The term "loweralkyl" is employed in the present specification and claims to designate a straight or branched chain radical containing from 1 to 4 carbon atoms, such as, methyl, ethyl, propyl, isopropyl, butyl, isobutyl, secondary butyl and tertiary butyl.
The term "alkylamino" is employed in the present specification and claims to designate either a mono or dialkylamino radical wherein the alkyl portion of the radical is straight or branched and contains from 1 to 4 carbon atoms, such as methyl, ethyl, propyl, isopropyl, butyl, isobutyl, secondary butyl or tertiary butyl.
The term "halo" is employed in the present specification and claims to designate chloro, bromo, iodo or fluoro.
The aryl azines to be employed in the methods of the present invention are crystalline solids and are known compounds which can be obtained commercially or can be prepared by methods taught in the prior art literature.
Representative aryl azine which can be employed in the practice of the present invention include for example:
2-Bromobenzaldehyde azine; and
The azine compounds employed in the practice of the present invention can be prepared by reacting two (2) molecular equivalents of an appropriately substituted benzaldehyde with one (1) molecular equivalent of hydrazine at temperatures of from about 22° C up to the reflux temperature of the mixture in the presence of a lower alkanol reaction medium and separating the thus formed azine product.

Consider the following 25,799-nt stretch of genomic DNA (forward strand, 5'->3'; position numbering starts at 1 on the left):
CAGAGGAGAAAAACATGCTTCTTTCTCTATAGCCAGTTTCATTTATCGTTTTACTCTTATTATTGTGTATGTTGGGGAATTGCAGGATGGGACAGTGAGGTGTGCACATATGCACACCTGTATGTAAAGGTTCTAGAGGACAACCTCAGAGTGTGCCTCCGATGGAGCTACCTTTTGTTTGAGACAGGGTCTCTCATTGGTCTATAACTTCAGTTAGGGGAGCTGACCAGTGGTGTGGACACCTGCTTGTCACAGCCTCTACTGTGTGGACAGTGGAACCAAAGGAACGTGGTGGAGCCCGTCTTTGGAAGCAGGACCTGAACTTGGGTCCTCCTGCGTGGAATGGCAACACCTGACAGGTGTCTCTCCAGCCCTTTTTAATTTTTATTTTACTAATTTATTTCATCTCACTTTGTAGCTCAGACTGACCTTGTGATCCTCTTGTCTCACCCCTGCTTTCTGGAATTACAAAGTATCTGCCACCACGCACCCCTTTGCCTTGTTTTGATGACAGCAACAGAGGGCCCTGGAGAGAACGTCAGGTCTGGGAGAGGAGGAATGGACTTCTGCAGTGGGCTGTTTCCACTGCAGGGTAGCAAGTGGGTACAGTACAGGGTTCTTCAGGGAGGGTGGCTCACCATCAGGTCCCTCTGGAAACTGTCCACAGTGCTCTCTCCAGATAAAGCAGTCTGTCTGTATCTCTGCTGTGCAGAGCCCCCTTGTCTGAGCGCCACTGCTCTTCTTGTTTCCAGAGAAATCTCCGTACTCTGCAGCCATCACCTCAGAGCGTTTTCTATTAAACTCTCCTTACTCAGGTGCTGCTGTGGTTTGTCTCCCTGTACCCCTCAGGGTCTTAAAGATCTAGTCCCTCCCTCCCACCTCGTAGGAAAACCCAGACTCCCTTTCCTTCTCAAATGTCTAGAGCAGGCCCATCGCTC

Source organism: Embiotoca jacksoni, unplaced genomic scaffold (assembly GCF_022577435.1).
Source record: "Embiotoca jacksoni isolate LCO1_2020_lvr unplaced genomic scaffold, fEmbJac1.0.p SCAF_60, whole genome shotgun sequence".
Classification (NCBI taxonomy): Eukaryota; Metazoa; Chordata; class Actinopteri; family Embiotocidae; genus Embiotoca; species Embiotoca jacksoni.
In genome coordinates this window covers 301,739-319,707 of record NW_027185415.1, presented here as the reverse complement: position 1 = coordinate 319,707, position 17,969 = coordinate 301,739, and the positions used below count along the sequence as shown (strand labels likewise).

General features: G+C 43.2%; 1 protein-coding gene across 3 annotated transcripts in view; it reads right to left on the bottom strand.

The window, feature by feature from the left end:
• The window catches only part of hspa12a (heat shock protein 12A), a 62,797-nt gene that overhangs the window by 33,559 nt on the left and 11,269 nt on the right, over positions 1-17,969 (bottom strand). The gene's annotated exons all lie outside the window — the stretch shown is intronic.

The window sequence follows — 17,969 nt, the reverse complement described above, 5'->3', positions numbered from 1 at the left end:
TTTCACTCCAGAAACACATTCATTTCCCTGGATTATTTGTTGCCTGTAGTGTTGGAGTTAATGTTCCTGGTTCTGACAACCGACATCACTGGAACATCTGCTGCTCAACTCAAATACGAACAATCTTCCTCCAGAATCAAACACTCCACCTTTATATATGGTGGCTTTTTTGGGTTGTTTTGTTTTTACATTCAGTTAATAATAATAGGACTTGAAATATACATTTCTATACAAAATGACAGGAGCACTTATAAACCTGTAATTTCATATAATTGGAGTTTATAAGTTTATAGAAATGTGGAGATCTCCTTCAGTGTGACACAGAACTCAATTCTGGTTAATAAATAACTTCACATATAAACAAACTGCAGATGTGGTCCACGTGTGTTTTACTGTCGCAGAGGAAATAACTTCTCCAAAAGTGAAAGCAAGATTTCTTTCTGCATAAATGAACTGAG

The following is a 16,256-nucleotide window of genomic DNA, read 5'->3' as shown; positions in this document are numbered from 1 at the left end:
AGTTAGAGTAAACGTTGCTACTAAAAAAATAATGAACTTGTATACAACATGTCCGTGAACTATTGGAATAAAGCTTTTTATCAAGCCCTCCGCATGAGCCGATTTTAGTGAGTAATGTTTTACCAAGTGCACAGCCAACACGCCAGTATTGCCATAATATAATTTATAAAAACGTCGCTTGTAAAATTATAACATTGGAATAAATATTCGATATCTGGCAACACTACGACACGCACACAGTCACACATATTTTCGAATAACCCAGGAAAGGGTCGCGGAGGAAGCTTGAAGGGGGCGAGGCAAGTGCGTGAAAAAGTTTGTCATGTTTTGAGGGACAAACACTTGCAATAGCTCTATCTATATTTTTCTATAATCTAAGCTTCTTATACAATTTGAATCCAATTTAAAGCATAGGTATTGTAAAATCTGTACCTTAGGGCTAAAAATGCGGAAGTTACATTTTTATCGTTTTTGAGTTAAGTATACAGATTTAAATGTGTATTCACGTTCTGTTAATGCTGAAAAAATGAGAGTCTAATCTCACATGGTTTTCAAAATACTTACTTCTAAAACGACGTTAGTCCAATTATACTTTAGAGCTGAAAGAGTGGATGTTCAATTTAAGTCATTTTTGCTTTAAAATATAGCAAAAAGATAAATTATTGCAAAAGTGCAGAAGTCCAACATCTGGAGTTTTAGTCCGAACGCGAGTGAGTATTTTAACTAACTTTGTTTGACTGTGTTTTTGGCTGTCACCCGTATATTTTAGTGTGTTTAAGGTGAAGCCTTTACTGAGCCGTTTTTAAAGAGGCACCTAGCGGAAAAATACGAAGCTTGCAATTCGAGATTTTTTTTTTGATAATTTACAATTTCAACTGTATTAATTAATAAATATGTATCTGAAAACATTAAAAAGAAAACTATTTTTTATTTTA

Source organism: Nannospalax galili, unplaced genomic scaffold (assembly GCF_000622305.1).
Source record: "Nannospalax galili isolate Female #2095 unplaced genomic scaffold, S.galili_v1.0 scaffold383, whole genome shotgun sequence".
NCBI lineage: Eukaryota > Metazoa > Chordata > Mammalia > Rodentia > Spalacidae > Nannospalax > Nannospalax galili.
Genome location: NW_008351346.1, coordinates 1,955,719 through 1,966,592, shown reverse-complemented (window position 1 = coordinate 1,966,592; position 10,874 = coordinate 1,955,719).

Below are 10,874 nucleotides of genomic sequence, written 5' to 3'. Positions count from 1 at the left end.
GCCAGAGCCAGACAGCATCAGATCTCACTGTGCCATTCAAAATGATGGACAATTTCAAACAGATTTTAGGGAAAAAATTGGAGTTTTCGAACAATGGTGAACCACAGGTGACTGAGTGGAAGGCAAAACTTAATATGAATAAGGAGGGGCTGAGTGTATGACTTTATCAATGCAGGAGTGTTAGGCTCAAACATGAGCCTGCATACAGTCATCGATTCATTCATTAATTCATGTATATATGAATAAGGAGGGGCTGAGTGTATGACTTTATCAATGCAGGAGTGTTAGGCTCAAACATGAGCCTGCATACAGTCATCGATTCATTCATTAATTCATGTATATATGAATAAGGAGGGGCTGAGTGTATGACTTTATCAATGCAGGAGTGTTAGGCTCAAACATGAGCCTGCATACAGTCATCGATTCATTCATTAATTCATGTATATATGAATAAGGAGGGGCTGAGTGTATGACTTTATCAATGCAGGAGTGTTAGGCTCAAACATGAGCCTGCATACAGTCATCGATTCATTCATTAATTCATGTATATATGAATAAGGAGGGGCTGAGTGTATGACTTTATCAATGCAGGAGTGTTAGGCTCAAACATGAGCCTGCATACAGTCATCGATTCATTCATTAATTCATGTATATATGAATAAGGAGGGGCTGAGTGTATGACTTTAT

The practice of the present invention can be accomplished by the oral administration of an anthelmintically effective amount of the hereinabove set forth azine compounds. The administration of a therapeutic or prophylactic dose, or dose sufficient to control the nematodes without serious toxic effects on sheep, is essential and critical for the practice of the present invention. The exact dose to be administered may vary provided the required anthelmintic dosage is provided and is dependent upon the specific agent to be employed, as well as upon whether the administration is to be made in a single dose or in multiple doses over a period of several days. Where a single dose is employed, good results are obtained when the compounds are administered at a dosage of from about 5 to about 500 milligrams per kilogram of body weight (mg/kg) of the animal and preferably from about 25 to about 50 mg/kg of body weight.